Milwaukee Montessori Expands Education With 3D Printers

Tools

by Jessica Tighe

You've heard about 3D printers being used in manufacturing, medicine and design. Some of the country's best business colleges are using them as well. Now so are fifth and sixth graders at Milwaukee Montessori School.

Quinn Thompson, a soon-to-be sixth grader at Milwaukee Montessori School, just created his first model using a 3D printer.

"I had to make a jail there to enforce the law. I also have a little house I made for my friend in the village," Thompson says showing off his village to CBS 58 Morning Anchor Jessica Tighe.

Thompson came up with the concept, plotted the design out on the computer and watched a 3D printer make it come to life in plastic.

"I was a little shocked at first because I didn't know if it was possible. Then I saw it in action and I was very interested in it," he says excitedly.

The kids at Milwaukee Montessori are having a blast with the school's new 3D printer and while it's a whole lot of fun, there's also a whole lot of learning involved!

"A lot of this I have to manipulate because I have to wonder will this stand up because I have a little inn over there. It's the one with three houses sticking out of it. I didn't know if those were going to stand up at first so I had to put pillars to support it," Thompson says.

While Thompson marvels at his completed project, Meghan McArdle is watching hers come to life right now.

"I decided I wanted to build a castle. Pretty much we're just learning how to prototype because in the future if I wanted to build something I would probably make a model of it first to see if it would actually stand by itself or would it break," McArdle explains.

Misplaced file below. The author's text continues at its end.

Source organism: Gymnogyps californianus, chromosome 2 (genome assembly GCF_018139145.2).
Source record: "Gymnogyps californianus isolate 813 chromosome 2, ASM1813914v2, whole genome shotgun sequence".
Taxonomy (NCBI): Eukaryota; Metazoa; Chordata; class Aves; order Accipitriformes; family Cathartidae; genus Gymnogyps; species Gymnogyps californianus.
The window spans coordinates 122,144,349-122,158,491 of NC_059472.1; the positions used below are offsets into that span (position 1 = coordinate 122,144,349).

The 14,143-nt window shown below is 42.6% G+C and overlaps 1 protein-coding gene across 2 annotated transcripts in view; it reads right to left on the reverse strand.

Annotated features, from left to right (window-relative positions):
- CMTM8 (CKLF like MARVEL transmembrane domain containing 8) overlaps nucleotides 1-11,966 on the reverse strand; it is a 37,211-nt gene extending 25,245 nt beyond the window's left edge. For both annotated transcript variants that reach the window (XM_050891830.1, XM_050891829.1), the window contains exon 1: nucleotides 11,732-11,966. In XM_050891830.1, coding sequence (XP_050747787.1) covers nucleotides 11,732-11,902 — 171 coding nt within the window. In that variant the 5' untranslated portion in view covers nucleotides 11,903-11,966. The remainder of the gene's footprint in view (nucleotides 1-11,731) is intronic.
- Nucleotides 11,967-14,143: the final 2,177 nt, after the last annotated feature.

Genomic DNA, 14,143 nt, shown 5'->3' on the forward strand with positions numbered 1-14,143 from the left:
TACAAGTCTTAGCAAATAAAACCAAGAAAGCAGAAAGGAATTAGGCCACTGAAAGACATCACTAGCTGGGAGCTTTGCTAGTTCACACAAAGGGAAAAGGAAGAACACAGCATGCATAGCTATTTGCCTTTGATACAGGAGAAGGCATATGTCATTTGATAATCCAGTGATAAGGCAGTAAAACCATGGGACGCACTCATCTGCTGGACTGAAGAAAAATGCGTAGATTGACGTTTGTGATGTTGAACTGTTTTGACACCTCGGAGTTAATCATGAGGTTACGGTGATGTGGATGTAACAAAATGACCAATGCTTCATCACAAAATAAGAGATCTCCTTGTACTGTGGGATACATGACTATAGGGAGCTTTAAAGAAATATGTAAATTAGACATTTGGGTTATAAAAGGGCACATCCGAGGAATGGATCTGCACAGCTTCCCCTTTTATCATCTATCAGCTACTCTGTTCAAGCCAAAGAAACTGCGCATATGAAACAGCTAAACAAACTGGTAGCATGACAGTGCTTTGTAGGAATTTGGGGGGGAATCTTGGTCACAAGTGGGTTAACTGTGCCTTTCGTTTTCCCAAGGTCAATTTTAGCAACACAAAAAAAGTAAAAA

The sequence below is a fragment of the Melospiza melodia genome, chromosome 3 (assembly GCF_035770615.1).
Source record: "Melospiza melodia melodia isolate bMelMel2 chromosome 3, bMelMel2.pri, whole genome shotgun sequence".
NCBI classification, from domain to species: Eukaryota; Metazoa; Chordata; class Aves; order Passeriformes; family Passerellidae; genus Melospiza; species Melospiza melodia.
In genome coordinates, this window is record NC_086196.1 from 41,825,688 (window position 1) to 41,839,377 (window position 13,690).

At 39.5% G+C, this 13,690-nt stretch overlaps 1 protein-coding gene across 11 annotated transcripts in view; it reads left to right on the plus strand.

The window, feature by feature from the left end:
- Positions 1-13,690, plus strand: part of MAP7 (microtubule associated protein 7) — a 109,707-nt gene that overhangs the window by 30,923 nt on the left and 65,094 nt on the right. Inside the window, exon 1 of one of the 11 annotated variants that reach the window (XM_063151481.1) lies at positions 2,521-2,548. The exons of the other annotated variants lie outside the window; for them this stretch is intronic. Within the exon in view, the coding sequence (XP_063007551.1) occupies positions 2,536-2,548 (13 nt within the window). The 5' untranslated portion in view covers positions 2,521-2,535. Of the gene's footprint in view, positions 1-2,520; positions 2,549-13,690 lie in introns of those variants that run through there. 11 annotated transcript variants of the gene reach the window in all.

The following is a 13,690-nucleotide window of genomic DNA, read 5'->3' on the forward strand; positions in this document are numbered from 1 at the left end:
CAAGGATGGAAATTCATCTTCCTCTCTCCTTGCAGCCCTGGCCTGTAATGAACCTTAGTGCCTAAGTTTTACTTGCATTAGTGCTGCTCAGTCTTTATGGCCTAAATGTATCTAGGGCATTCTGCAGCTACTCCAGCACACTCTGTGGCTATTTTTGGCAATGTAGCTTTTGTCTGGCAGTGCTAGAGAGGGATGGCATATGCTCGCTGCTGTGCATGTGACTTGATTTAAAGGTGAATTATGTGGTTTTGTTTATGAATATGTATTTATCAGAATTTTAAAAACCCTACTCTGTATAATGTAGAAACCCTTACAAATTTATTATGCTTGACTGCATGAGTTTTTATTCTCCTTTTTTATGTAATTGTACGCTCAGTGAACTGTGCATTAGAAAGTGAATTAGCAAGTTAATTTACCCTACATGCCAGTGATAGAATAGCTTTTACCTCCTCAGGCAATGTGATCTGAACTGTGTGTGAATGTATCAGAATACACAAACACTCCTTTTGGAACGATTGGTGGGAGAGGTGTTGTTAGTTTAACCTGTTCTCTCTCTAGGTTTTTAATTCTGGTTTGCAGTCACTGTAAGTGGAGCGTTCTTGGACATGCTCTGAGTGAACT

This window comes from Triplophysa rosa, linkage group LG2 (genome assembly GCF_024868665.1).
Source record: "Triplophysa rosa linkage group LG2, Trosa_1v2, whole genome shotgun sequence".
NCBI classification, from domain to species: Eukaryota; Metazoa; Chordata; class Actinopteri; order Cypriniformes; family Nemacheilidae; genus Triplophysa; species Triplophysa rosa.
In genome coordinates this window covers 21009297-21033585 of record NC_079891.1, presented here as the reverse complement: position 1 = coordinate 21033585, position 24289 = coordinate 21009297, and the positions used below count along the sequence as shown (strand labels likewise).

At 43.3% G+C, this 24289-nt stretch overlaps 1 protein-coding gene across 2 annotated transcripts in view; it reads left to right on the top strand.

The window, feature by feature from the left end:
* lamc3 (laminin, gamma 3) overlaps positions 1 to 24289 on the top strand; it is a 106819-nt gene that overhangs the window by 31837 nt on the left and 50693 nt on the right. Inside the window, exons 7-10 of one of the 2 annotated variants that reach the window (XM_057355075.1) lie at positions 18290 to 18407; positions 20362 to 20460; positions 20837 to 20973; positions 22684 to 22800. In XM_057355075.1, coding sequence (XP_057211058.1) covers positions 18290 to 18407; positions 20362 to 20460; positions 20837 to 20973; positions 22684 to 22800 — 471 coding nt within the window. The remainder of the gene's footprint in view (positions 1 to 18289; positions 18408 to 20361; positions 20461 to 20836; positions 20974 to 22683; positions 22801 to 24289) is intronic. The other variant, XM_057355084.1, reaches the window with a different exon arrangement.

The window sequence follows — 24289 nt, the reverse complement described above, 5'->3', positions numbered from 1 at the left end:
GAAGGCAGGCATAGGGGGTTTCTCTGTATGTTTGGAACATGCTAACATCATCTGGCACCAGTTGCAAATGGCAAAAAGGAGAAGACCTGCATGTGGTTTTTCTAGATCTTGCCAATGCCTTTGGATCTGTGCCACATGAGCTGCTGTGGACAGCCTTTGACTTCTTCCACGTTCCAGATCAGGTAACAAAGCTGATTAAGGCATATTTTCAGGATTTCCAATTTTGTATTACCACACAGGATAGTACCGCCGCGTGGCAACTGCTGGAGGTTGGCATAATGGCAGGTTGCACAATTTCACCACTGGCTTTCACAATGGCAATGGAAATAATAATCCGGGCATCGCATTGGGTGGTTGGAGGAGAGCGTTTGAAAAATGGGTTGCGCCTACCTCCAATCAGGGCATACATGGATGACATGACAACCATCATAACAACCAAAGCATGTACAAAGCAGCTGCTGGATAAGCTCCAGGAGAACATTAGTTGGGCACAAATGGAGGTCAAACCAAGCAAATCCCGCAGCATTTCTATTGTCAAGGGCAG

It took McCardle more than a week on the computer to perfect her castle. The models are intricate.

"I made a big entrance so you'll be able to see it on my print," McArdle says as she shows off the design on the computer. "That's a stove and these are pots to boil stuff in," she says as she continues to show off the kitchen she's designed in her castle.

McArdle isn't just creating the outside of the castle. There's a lot more that goes into this and that's what the staff at Milwaukee Montessori loves.

"Students start thinking from an engineering point of view and that translation from the digital world to the physical world becomes very obvious once we start printing," Ian Anastas, Director of Instructional Technology explains of the process.

Sometimes the students make mistakes. Thompson shows Tighe where a flag he created fell over.

"This is the one that kinda broke off," he says.

It's a little mistake that turned into a great learning moment.

"To see that aha moment when a student prints something and just for example it doesn't work, but they understand why it didn't work. They understand what they need to do to make it work. That's very, as far as teaching goes, a very hard thing to come upon," Anastas says.

The 3D printer is a high-tech tool that creates a hands-on project. It challenges the students minds and imagination.

"It's about constantly pushing the envelope and innovating as a school so that we can teach our students to be innovators," Milwaukee Montessori Principal Monica Van Aken says.

That's a philosophy that's not lost on the kids. They're thinking big.

"I think next, maybe, just maybe we can make certain action figures. Maybe we can even make a human body out of the 3D printer," Thompson proclaims!

The National Association of Independent Schools named Milwaukee Montessori a "School of the Future" for using advanced technology in the classroom. The 3D printers are just one example of that.

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